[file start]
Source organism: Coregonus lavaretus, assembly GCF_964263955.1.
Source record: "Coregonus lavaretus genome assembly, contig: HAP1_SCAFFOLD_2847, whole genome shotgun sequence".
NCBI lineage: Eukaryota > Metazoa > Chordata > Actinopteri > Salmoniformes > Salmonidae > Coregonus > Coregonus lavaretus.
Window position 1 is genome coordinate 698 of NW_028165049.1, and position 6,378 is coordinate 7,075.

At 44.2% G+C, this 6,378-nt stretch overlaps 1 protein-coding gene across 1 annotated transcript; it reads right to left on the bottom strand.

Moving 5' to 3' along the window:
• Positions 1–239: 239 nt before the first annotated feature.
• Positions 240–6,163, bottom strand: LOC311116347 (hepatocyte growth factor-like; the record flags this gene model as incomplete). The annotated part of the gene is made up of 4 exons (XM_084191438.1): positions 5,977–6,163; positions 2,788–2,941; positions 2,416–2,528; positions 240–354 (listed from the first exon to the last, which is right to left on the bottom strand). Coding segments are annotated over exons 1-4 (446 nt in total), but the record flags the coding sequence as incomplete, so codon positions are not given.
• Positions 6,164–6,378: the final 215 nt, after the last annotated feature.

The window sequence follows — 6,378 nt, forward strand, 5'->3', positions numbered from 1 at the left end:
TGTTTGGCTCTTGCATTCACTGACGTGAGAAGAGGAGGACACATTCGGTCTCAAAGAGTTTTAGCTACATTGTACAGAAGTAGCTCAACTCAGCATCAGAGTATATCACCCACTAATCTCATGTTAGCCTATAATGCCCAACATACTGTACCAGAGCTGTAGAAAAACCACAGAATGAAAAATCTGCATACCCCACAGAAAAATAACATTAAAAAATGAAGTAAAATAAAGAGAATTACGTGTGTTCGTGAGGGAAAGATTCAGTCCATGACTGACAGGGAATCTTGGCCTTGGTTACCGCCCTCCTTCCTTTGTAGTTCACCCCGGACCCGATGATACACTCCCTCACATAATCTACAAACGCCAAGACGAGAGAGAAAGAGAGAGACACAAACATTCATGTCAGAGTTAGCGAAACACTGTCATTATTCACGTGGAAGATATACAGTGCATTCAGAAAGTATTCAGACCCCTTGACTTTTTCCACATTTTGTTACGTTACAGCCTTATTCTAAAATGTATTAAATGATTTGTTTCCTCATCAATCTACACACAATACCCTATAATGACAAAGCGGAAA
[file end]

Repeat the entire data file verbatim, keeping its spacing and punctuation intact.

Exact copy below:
Source organism: Coregonus lavaretus, assembly GCF_964263955.1.
Source record: "Coregonus lavaretus genome assembly, contig: HAP1_SCAFFOLD_2847, whole genome shotgun sequence".
NCBI lineage: Eukaryota > Metazoa > Chordata > Actinopteri > Salmoniformes > Salmonidae > Coregonus > Coregonus lavaretus.
Window position 1 is genome coordinate 698 of NW_028165049.1, and position 6,378 is coordinate 7,075.

At 44.2% G+C, this 6,378-nt stretch overlaps 1 protein-coding gene across 1 annotated transcript; it reads right to left on the bottom strand.

Moving 5' to 3' along the window:
• Positions 1–239: 239 nt before the first annotated feature.
• Positions 240–6,163, bottom strand: LOC311116347 (hepatocyte growth factor-like; the record flags this gene model as incomplete). The annotated part of the gene is made up of 4 exons (XM_084191438.1): positions 5,977–6,163; positions 2,788–2,941; positions 2,416–2,528; positions 240–354 (listed from the first exon to the last, which is right to left on the bottom strand). Coding segments are annotated over exons 1-4 (446 nt in total), but the record flags the coding sequence as incomplete, so codon positions are not given.
• Positions 6,164–6,378: the final 215 nt, after the last annotated feature.

The window sequence follows — 6,378 nt, forward strand, 5'->3', positions numbered from 1 at the left end:
TGTTTGGCTCTTGCATTCACTGACGTGAGAAGAGGAGGACACATTCGGTCTCAAAGAGTTTTAGCTACATTGTACAGAAGTAGCTCAACTCAGCATCAGAGTATATCACCCACTAATCTCATGTTAGCCTATAATGCCCAACATACTGTACCAGAGCTGTAGAAAAACCACAGAATGAAAAATCTGCATACCCCACAGAAAAATAACATTAAAAAATGAAGTAAAATAAAGAGAATTACGTGTGTTCGTGAGGGAAAGATTCAGTCCATGACTGACAGGGAATCTTGGCCTTGGTTACCGCCCTCCTTCCTTTGTAGTTCACCCCGGACCCGATGATACACTCCCTCACATAATCTACAAACGCCAAGACGAGAGAGAAAGAGAGAGACACAAACATTCATGTCAGAGTTAGCGAAACACTGTCATTATTCACGTGGAAGATATACAGTGCATTCAGAAAGTATTCAGACCCCTTGACTTTTTCCACATTTTGTTACGTTACAGCCTTATTCTAAAATGTATTAAATGATTTGTTTCCTCATCAATCTACACACAATACCCTATAATGACAAAGCGGAAA